Artistic objects are different from aesthetic objects. All artistic objects are aesthetic objects. But not all aesthetic objects are artistic. The basic trait of Farshido’s work in the process of artistic creation, which is also his first step, is discovering the aesthetic objects. He facilitates the transition of the aesthetic to the artistic. He finds the aesthetic objects in flea markets, basements, cargos, or in a box full of bric-a-brac. They are usually objects of various types and of no great value. Their aesthetic value is what matters.
When we talk about conceptual art, this distinction between the aesthetic and artistic becomes even more significant. Some critics don’t think of conceptual art as true art. They believe that conceptual art is art metaphorically; only metaphorically, and the conceptual artist is an artist metaphorically. The reason behind this view comes from the fact that the conceptual artists have no intention of provoking aesthetic experience through aesthetic object, in audiences’ minds. The difference between Farshido and other conceptual artists is that while he is a conceptual artist he uses aesthetic objects as well, and he tries to awaken or provoke the aesthetic experience in the audiences’ minds through using aesthetic objects with character, and changing them into artistic objects. Unlike most conceptual artists he doesn’t insist on dematerialisation, he doesn’t sacrifice the object’s aesthetic value for the aesthetic, moral, or political aspects of the artwork. While he cares about all these aspects and criteria in his artistic creation, he keeps being loyal to the aesthetic value of the objects at the same time. It seems like he wants the objects to follow their own freedom, playfulness, revolt, exultation and incarnation; not the habits or dominance of the mind regarding treating the objects. They [the aesthetic objects] not only provoke the aesthetic experience, but also expand its boundaries.
One of the most interesting facts about this set of works is the equality of the scales and symmetry in shapes while assembling. It reminds one of Farshido’s series “As if they always belonged to each other”. all the pieces are fit together like a puzzle. Another interesting point is every potential of the objects in its best way. For instance at the bottom of some of the old bottles and jars used in the series there is an original hole that was created by the glassblower who made them. That holes are the result of blowing into the glass. Farshido used this trait in his own interest.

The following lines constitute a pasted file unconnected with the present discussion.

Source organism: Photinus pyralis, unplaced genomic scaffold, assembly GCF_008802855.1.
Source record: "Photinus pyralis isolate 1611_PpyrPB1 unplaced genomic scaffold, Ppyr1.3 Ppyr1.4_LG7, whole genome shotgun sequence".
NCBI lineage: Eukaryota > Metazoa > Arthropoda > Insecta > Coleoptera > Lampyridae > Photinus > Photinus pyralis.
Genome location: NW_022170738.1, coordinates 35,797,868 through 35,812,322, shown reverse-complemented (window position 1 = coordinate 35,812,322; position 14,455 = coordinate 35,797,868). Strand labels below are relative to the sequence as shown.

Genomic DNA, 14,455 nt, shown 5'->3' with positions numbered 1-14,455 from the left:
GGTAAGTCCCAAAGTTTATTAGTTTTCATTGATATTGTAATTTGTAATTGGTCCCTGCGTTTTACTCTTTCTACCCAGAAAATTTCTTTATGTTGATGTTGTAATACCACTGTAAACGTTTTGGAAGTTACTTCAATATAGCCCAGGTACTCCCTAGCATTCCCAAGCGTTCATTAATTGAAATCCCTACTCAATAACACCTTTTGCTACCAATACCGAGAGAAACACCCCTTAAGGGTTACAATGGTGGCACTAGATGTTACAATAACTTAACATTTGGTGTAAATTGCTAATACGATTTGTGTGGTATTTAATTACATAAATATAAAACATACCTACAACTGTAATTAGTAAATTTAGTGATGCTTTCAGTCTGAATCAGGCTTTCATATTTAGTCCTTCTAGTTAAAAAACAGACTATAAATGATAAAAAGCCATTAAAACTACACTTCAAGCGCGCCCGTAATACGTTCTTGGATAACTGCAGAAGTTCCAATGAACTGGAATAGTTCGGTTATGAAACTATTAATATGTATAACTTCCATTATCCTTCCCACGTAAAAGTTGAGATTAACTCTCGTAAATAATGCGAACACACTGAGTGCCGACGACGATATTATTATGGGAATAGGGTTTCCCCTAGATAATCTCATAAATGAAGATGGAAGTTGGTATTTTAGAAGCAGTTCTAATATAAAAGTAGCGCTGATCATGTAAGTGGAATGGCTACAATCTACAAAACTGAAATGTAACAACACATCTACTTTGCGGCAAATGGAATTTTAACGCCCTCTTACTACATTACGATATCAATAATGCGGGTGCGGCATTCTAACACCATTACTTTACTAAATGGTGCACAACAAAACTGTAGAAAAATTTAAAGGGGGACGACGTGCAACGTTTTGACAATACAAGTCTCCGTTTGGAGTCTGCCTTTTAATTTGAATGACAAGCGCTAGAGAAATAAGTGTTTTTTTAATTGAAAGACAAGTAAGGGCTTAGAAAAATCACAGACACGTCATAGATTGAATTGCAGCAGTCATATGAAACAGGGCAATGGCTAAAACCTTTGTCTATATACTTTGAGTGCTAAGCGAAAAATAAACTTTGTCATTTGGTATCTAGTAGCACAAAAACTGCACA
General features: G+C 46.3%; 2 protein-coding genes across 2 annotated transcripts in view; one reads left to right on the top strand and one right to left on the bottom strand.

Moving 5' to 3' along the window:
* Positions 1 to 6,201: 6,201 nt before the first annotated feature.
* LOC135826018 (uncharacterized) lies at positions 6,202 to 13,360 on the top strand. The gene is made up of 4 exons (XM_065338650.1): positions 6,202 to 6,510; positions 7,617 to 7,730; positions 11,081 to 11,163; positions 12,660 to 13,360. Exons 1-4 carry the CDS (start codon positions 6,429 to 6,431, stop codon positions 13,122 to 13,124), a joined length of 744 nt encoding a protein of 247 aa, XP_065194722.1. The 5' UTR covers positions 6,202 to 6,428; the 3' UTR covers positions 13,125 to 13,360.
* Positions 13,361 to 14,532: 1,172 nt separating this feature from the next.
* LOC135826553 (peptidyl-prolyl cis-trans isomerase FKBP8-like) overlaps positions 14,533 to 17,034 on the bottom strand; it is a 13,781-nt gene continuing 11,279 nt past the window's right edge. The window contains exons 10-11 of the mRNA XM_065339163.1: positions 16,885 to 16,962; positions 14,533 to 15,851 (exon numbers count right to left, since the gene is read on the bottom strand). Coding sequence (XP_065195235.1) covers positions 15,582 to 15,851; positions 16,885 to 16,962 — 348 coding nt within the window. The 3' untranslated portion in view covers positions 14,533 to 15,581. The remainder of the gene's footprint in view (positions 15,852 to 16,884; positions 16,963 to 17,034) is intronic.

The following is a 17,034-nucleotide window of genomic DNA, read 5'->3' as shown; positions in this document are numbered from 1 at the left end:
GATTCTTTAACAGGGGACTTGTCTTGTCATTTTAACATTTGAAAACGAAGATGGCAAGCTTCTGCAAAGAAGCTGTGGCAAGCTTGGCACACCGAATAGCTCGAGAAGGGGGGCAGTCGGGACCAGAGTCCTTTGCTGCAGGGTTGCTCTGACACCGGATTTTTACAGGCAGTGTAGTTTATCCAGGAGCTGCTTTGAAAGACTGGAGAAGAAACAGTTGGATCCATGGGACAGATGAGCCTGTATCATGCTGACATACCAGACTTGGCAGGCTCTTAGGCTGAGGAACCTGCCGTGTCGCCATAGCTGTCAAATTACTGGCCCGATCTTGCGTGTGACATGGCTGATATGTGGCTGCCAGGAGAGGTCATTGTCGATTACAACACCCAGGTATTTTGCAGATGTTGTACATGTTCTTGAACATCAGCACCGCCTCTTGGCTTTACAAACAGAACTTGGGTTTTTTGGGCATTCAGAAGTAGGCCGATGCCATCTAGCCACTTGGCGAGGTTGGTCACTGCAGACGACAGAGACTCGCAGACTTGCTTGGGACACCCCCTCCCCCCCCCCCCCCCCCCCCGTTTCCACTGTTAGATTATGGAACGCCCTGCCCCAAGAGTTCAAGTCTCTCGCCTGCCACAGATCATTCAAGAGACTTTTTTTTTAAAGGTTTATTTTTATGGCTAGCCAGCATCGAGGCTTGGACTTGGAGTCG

The specific characteristic of this series is the autonomy of the artistic object. They do not follow any rules or dominant paradigm. They are not related to the self-consciousness of the artist. Nothing is imposed on them from the outside. This is the artist, their creator, that has tried to learn the language of the objects and their behaviour and improvises based on his own primary aesthetic experience. When I look at them I see their gaze. They are gazing at us and gazing at the world already.
And now some points about the title of this series “Director’s Cut”:
As you may know “director’s Cut” is a term used in cinema. On most films the director does not have a final cut privilege. The production company, distributors, and studio can impose changes that they think will make the film profit more. Sometimes because of mandatory conditions a director can not release his own approved version as the main version to the public. But the director can release his own version later to a more limited audience or on DVD.
There are two reasons behind choosing this title. Two similarities between this series and a director’s cut. Firstly Farshido is very similar to a director. A director finds the best actors for his project and directs them. Farshido finds the best objects for his project and directs them as well. Each objects plays a role and has a part in telling the story. Sometimes the object has its own story and sometimes it participates in telling a bigger story. Secondly This set of works is very personal for Farshido. He has been free to create what intended. There was nothing from outside that could affect this set. So it can be considered as “the director’s cut”.
✒︎ Adel Hashemi